I gotta watch the oils as it isn't good for the weight or overall health! (Olive oil is ok in limited use) grin
Chinese food is not a good choice for those on a low fat diet. Proper stir frying demands a decent quantity of oil. A non stick wok is an option, but with the high heat demands of stir frying, I wouldn't use non-stick. I like stir frying, but have issues with chrappy gas stoves (I live in an apt) not putting out enought BTU's to cook it the right way. Gonna have to build a traditional Chinese wood stove in the backyard!
Chinese are not the only ones that has stir fry. Chinese food in general tend to be oily. When stir frying you don't need to use a lot of oil. I use macadamia nut.
I do a steam stir fry as one of my quick and CHEAP meals. Walmart has these several pound sacks of stir fry veggies with packets of soy-like sauce. Add some Kikkoman soy as well. There's a tasteless boneless cut of pork I can sometimes get for $1/lb that when cut up and soaked in soy sauce you can't taste the difference. Over rice with some brown & serve egg rolls it's good-- not great-- but cheap and the leftovers nuke nicely at work. The other benifit is how relatively few pans are used up cooking this.
ALOTTA GREASE, ALOTTA SALT, SOME GREEN STUFF, AND SOME MEAT. I make it several different ways but I always use bean sprouts and mushrooms. They soak up the flavor really well. Shreds of pork beats chicken and then beef beats both of them. Always marinated. I tend not to use too very much oil/grease.
Originally Posted By: StevieC
I really enjoy cooking and making/eating good food. Gotta have a passion for it, but man it is delicious if you do it right. thumbsup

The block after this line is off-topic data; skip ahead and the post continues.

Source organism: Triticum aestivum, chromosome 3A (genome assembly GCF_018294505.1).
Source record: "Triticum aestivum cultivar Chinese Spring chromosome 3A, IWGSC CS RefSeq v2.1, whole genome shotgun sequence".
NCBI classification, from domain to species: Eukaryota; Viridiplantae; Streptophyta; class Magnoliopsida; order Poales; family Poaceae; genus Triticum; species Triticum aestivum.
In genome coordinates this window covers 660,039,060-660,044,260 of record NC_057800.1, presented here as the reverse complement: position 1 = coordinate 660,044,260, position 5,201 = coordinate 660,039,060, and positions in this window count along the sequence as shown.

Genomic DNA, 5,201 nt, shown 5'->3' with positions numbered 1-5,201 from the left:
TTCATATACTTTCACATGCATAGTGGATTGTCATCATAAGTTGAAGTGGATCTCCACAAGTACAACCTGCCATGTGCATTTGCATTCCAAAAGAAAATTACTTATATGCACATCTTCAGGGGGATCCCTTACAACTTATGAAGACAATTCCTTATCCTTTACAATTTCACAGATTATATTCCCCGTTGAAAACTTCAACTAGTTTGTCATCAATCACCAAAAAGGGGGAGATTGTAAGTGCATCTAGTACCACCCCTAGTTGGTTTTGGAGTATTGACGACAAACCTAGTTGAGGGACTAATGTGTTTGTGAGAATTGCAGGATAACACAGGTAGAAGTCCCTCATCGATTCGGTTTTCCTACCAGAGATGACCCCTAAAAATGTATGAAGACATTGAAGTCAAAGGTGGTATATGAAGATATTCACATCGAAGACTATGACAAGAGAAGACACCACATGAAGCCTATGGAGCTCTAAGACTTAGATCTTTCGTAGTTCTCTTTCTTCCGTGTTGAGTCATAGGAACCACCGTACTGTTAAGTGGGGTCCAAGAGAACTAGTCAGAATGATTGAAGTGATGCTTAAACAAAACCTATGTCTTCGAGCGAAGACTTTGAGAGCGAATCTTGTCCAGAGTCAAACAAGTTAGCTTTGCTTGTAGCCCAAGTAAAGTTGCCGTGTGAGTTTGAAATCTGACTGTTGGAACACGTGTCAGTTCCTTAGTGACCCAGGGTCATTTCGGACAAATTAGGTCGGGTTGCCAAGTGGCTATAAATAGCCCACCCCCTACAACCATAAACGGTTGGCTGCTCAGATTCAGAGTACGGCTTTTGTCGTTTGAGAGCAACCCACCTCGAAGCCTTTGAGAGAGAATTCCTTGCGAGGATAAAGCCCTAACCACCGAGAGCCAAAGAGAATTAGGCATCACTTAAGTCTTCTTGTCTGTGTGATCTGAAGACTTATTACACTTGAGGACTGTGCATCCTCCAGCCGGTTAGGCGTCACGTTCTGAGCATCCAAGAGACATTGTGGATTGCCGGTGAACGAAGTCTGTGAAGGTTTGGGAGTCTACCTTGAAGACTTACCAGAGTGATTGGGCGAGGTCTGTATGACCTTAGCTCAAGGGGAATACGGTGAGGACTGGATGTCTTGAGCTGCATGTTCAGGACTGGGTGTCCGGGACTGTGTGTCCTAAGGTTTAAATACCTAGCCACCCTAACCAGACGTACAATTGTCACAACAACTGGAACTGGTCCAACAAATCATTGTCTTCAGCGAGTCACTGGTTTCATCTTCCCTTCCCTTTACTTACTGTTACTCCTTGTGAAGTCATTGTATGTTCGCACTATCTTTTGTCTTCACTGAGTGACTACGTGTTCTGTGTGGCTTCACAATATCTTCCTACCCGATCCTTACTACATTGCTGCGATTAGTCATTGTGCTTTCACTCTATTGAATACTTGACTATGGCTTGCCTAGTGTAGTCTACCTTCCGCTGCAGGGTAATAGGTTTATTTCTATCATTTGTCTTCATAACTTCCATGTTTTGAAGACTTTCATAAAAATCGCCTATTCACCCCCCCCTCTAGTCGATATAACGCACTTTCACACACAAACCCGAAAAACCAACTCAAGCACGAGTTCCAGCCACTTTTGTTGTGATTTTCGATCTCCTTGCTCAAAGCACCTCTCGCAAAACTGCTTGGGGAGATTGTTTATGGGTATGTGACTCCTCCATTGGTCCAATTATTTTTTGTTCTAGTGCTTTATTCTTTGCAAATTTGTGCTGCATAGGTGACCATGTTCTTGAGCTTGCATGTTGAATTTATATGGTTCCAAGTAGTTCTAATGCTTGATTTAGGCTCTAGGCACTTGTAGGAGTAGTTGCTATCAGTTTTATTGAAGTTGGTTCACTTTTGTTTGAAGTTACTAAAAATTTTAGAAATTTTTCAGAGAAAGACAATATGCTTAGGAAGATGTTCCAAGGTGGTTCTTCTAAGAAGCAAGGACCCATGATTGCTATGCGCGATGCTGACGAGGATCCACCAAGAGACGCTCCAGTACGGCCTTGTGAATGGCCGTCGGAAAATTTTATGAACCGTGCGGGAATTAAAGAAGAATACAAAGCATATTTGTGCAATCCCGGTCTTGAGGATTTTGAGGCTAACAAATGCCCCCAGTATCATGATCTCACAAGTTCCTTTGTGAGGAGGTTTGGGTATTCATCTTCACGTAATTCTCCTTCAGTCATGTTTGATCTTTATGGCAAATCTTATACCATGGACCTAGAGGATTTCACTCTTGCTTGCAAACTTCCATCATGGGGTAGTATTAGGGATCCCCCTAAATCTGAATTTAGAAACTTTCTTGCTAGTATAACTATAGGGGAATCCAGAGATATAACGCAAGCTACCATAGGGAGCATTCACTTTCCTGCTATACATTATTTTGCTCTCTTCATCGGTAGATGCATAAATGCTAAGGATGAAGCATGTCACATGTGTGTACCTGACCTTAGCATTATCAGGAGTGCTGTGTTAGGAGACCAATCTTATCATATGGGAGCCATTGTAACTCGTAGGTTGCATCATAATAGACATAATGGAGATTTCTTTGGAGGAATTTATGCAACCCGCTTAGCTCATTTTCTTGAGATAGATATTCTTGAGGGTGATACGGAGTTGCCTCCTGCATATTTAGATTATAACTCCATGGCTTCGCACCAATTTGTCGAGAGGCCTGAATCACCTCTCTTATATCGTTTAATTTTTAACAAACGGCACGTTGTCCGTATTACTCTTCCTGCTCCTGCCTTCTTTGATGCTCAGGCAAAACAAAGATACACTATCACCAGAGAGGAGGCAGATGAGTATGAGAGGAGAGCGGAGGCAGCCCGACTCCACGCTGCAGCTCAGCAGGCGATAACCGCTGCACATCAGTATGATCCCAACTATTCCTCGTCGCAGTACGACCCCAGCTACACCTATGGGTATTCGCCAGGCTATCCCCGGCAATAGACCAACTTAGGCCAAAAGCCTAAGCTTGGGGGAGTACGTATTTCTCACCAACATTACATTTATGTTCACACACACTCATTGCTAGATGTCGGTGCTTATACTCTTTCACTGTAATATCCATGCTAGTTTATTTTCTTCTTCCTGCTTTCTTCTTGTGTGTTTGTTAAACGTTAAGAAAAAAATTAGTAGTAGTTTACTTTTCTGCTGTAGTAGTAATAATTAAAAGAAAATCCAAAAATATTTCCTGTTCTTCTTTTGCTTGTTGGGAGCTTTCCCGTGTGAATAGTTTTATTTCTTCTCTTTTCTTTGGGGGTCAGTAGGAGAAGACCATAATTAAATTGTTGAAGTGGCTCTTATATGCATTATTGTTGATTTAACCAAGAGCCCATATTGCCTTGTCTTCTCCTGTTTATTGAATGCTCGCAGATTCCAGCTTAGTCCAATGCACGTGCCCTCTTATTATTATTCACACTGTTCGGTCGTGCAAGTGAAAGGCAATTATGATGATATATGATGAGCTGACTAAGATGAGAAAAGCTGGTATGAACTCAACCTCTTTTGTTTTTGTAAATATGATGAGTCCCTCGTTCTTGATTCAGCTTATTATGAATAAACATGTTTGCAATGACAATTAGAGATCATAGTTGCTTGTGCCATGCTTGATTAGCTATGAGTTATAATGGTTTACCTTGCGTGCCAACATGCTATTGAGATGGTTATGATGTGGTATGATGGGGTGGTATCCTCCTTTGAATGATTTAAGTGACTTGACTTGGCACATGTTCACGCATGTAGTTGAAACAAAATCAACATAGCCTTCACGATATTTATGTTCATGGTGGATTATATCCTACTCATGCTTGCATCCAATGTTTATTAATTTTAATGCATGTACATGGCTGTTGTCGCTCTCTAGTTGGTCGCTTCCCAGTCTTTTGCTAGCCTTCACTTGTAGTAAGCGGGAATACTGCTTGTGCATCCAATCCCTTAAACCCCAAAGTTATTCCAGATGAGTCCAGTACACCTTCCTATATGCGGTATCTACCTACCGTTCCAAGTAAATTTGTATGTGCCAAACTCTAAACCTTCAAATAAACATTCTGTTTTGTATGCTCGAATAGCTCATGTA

Same here, buddy! Being an Engineer, I LOVE to experiment with food also. BONUS: My Girlfriend is traditional Asian - 19 years in Cambodia. Top quality ingredients is used, WAY better than restaurants cheap junk... She grows her own Bean Sprouts and sells them to co-workers every week. Her "real" Asian cooking is unbelieveable! thumbsup I routinely get: - Curry Chicken Soup - Shrimp Fried Rice with Chinese Sausage - Beef & Brocolli in sauce - Steam Rolls - Spring Rolls - INCREDIBLE homemade EGG ROLLS with HOMEMADE FISH SAUCE! slobber slobber slobber - Sticky Rice Desserts So much more! Served with a smile, attentive, always cleans the table right away and cleans everything up too. No attitude, no whining, no complaining, just eagarly does it. I do the same for her too! She can't believe it and neither can I! grin
Originally Posted By: tpitcher
Reason I ask the cuisine you described is very similar to Vietnamese. To make it right it's all the small stuff put together. I frequented Vietnamese bars and when they served us they went all out. Great seafood dishes ... the real stuff in that area.
She grew up on a self-sufficient rural land, no running water, no electricity, she's a sweet, respectful ultra traditional person. Then, in the late 70's, her parents, uncles and aunts got slaughtered, she ran for her life, starving, almost dying. Thank God she's doing great now.